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High commodity prices drive Aussie higher, bruise yen

INTERNATIONAL: The Australian dollar stood tall while the yen slumped further as higher energy prices continued to drive moves in foreign exchange markets on Wednesday.

Against the Japanese currency, the Australian dollar edged up to hit its highest level since December 2015 and has gained 8% in March so far. Versus the dollar, it touched a four-and-a-half month high of $0.7477 in early trade, having gained 0.95% overnight, before slipping back a whisker to $0.7455.

"The Aussie dollar has benefited from a few things: Australia is far away from the conflict in Ukraine, higher commodity prices in terms of LNG and coal, a domestic economy which is doing well, and the possibility of an improvement in China, which also tends to benefit the Aussie dollar," said Sim Moh Siong, senior currency strategist at Bank of Singapore.

Chinese stocks have rallied in recent days following remarks from Chinese vice-premier Liu He last week that Beijing would roll out support for the Chinese economy.

High commodity prices are bad news for the yen, however, as Japan imports the bulk of its energy, widening the country's trade deficit.

The yen slipped to a new six-year low of 121.415 per dollar which had climbed 1.1% on the Japanese currency overnight.

"USD-JPY has nowhere to go but up," said analysts at TD Securities, who pointed to the differential between U.S. and Japanese rates and the yen's vulnerability to the shocks roiling commodities markets in the wake of Russia's invasion of Ukraine.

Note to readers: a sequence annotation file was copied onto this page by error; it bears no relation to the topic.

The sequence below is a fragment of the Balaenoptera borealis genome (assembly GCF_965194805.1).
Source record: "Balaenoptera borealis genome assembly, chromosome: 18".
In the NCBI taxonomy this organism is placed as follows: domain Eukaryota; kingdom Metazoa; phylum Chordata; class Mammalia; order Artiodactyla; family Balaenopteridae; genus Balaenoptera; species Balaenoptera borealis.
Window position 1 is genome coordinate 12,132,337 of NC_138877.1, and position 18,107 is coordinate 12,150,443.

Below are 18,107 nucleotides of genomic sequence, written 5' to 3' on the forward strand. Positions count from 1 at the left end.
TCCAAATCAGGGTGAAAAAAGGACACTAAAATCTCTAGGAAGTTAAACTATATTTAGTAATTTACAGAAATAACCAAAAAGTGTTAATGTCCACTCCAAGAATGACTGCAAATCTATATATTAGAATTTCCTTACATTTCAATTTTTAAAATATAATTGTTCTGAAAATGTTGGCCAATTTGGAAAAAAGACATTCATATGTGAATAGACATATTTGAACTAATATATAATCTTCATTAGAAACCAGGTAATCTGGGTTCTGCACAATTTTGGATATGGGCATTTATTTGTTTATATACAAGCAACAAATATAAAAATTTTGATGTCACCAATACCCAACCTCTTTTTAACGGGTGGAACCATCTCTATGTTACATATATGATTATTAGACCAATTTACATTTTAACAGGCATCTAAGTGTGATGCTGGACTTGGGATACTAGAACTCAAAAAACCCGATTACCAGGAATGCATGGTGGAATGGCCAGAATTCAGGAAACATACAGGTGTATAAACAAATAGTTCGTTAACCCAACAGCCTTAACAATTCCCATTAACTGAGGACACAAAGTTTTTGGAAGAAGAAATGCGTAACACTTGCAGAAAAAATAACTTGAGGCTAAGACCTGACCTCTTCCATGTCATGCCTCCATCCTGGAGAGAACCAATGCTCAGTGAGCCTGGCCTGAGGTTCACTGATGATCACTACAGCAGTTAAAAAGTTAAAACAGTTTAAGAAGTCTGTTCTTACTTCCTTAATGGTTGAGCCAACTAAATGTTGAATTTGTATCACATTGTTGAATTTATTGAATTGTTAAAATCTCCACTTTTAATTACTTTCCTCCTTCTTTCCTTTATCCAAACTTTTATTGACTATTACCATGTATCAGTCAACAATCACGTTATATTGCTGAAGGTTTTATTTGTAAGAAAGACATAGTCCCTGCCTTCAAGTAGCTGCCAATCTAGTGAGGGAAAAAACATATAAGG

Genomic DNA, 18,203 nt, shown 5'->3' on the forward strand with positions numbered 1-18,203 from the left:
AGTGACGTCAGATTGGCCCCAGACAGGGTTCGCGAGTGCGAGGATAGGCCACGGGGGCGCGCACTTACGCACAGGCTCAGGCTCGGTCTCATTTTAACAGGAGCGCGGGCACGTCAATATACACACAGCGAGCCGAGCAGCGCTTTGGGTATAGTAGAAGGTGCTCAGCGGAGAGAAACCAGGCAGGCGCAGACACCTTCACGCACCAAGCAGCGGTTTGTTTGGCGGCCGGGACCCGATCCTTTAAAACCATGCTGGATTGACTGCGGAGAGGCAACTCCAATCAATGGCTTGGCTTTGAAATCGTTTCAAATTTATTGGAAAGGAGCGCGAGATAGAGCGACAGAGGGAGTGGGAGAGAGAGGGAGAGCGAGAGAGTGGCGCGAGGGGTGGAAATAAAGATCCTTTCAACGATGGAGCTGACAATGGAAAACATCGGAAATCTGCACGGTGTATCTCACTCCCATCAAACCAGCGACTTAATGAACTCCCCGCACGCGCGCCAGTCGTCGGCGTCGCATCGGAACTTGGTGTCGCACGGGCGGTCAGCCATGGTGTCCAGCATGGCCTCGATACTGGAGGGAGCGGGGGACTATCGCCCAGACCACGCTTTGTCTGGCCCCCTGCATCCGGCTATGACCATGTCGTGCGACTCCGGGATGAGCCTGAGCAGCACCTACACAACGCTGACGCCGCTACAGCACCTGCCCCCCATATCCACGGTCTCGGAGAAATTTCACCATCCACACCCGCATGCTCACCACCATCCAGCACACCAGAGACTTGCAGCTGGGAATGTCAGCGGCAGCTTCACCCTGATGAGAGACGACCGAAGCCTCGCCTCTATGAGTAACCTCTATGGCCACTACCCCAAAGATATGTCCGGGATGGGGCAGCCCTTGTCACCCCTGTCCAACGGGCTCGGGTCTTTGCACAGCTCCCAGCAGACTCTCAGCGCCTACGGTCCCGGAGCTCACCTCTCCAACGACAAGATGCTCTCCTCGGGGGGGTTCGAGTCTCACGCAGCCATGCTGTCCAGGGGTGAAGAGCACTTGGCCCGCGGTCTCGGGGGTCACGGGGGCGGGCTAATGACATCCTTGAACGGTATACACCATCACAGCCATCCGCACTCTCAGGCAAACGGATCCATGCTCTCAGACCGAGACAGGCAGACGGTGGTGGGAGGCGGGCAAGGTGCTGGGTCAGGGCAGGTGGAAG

Commodity prices have surged following Russia's invasion of Ukraine and the ensuing Western sanctions. On Wednesday, Brent crude futures rose a further 1.5% to $117 per barrel

The yield on U.S. benchmark 10-year yields rose to 2.417% in Asian hours on Wednesday, still supported by U.S. Federal Reserve Chair Jerome Powell's speech on Monday which opened the door for raising interest rates by more than 25 basis points at upcoming policy meetings in order to combat inflation.

However, rising U.S. yields had little effect on the dollar against other currencies on Wednesday, as analysts said much was already priced in.

The dollar index - which measures the greenback against six major peers - was mostly unchanged at 98.413.

The euro was little changed at $1.10355, while sterling touched $1.3299, its highest against the dollar in nearly three weeks, as the market's focus turns to UK inflation data and British finance minister Rishi Sunak's Spring Statement, both scheduled later on Wednesday.

In cryptocurrency markets, bitcoin was around $42,069, easing back after a 3.3% overnight jump, and ether edged down to around $2,950.

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